Lung cancer kills more women than breast cancer in rich countries: Report
Lung cancer has surpassed breast cancer as the leading cause of cancer death in females in developed countries and the change reflects the tobacco epidemic in women, according to a report released Wednesday by the American Cancer Society and the International Agency for Research on Cancer (IARC).
Washington: Lung cancer has surpassed breast cancer as the leading cause of cancer death in females in developed countries and the change reflects the tobacco epidemic in women, according to a report released Wednesday by the American Cancer Society and the International Agency for Research on Cancer (IARC).
Lung cancer has been the top cancer killer for men for decades in developed countries. It is also the leading cancer killer in men in developing countries, where breast cancer still kills more women than lung cancer, Xinhua news agency cited the report as stating.
The report, released on World Cancer Day, was based on the worldwide estimates of cancer incidence and mortality produced by the IARC for the year 2012.
Overall, an estimated 14.1 million new cancer cases and 8.2 million cancer deaths occurred globally that year.
Among the cancers, lung cancer was the most commonly diagnosed, with 1.8 million cases, accounting for about 13 percent of total cancer diagnoses. Lung cancer is also the leading cause of cancer death in men and the second leading cause in women worldwide, with 1.1 million deaths in men and nearly 500,000 deaths in women.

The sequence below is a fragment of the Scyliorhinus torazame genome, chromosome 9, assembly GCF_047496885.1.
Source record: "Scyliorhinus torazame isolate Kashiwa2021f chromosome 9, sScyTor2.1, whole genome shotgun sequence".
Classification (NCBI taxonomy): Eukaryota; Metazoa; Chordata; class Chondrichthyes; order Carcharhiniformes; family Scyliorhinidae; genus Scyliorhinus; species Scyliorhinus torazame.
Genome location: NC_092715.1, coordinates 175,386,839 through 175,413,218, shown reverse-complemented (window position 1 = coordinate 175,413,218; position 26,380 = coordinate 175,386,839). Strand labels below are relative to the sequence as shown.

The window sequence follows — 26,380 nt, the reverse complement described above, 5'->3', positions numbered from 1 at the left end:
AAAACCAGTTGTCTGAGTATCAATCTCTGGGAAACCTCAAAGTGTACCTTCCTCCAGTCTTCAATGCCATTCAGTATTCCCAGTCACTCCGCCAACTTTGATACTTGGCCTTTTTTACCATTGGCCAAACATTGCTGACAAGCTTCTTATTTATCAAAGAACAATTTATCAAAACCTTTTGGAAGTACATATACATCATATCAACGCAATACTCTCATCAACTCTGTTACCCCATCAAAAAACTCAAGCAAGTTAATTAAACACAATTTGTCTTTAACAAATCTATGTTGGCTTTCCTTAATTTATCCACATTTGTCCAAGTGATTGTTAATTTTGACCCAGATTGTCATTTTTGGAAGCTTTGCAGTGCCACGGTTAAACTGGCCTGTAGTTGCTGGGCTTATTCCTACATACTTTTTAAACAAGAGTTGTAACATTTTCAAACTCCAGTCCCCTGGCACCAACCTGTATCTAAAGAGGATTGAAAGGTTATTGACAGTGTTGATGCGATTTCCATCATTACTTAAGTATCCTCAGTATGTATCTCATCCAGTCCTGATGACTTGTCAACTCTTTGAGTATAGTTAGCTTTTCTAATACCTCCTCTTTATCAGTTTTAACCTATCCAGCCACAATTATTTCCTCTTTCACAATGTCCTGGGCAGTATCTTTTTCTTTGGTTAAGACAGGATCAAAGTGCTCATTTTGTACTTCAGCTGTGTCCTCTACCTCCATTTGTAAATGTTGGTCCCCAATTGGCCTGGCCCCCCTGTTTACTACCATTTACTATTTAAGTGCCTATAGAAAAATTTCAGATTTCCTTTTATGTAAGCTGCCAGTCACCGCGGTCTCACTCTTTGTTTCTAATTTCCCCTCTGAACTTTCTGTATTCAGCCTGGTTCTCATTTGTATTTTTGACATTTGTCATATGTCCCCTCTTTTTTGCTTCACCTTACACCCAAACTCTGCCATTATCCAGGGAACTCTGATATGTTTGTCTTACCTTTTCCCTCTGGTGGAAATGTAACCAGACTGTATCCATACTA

However, in developed countries, it now kills more women than breast cancer, the report said, noting the change reflects "differences in the stage and degree of the tobacco epidemic".
In several Western countries, where the tobacco epidemic began earliest and peaked by the middle of the past century, such as the US, Britain, and Denmark, lung cancer rates have been decreasing in men and plateauing in women, it said.
Lung cancer rates are also decreasing in men, but continuing to increase in women, in countries where the tobacco epidemic peaked later, such as Spain and Hungary.
In countries where the epidemic has been established more recently and smoking has just peaked or continues to increase, such as China, Indonesia, and several countries in Africa, lung cancer rates are likely to continue to increase for at least the next few decades without large-scale interventions to accelerate smoking cessation and reduce initiation, it warned.
Specially, the report singled out China, saying lung cancer rates among women in China were higher than rates among women in some European countries despite a lower prevalence of smoking.
"This is thought to reflect indoor air pollution from unventilated coal-fueled stoves and cooking fumes," it wrote.
The report, however, believed measures such as tobacco control, vaccination for liver and cervical cancers, early detection, and the promotion of physical activity and healthy dietary patterns could prevent "a substantial proportion" of the worldwide burden of cancer.
It called for "a coordinated and intensified response" from governments, civil society, the private sector, and individuals around the world.